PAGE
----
The state mounted a PR blitz to show beachgoers that Florida's surf had been spared an oily disaster. Presidential visits aside, it seems social media helped save summer tourism on the Gulf of Mexico
By Shelley DuBois, reporter
The BP (BP) Deepwater Horizon spill happened in the middle of nowhere in the Gulf of Mexico, but it also took place, as every event of global import now does, in the realm of social media. The company and the government learned -- again -- the hard lesson that controlling the information and imagery from the spill is nearly impossible in today's climate. That meant the tourism industry around the gulf faced a big problem -- the images, without context, had linked the entire region to the unprecedented number of images of slicks, oil-soaked wildlife and constant footage of the Macondo well gushing millions of gallons of crude, even though parts of the gulf were spotlessly clean.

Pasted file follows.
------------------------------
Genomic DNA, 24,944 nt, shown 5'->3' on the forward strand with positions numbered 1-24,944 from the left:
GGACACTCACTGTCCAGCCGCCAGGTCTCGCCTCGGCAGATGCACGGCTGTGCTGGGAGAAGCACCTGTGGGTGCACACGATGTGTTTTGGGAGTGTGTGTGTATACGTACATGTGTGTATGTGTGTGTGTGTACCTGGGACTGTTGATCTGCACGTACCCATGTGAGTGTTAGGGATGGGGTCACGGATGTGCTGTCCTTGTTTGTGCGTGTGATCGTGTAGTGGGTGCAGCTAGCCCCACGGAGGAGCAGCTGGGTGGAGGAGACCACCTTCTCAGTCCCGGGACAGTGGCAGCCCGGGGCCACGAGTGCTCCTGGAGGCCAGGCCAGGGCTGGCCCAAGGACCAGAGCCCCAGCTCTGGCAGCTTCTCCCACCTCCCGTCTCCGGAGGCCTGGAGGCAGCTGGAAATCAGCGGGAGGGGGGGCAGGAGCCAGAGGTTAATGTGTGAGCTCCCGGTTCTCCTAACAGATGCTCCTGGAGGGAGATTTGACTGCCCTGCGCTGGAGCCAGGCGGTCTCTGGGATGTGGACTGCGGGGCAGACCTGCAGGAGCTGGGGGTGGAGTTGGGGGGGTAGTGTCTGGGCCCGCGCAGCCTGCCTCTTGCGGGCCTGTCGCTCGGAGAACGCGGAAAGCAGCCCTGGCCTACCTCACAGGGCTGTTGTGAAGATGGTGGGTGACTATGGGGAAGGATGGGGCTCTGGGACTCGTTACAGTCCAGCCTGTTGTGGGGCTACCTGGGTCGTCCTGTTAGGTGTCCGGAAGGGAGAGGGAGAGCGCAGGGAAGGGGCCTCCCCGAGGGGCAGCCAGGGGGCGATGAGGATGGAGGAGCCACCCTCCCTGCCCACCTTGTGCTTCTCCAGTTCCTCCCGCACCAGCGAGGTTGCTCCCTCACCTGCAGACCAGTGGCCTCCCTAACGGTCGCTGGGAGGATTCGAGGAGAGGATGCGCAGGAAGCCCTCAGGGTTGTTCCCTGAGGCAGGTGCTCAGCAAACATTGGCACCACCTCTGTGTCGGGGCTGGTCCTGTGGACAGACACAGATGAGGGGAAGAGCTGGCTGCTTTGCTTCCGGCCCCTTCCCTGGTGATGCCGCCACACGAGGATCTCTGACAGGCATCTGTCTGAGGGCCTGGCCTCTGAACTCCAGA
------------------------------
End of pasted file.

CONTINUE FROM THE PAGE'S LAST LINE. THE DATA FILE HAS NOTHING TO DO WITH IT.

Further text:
"When you think gulf tourism, you typically think Florida," says Will Seccombe, chief marketing officer for Visit Florida, the state's tourism division. Tourism is crucial to the state -- Florida pulls in about $20 billion in visitor spending annually out of the $34 billion gulf tourism industry. To survive, Florida had to separate itself from the rest of the gulf in the minds of travelers.
On May 11, about three weeks after the spill, Visit Florida launched a marketing campaign that BP would have killed for, taking advantage of the same social media tools that the media used to spread information about the spill. Visit Florida created a website called Florida Live to provide real time information about how the spill was -- or rather, wasn't -- affecting the coast. More
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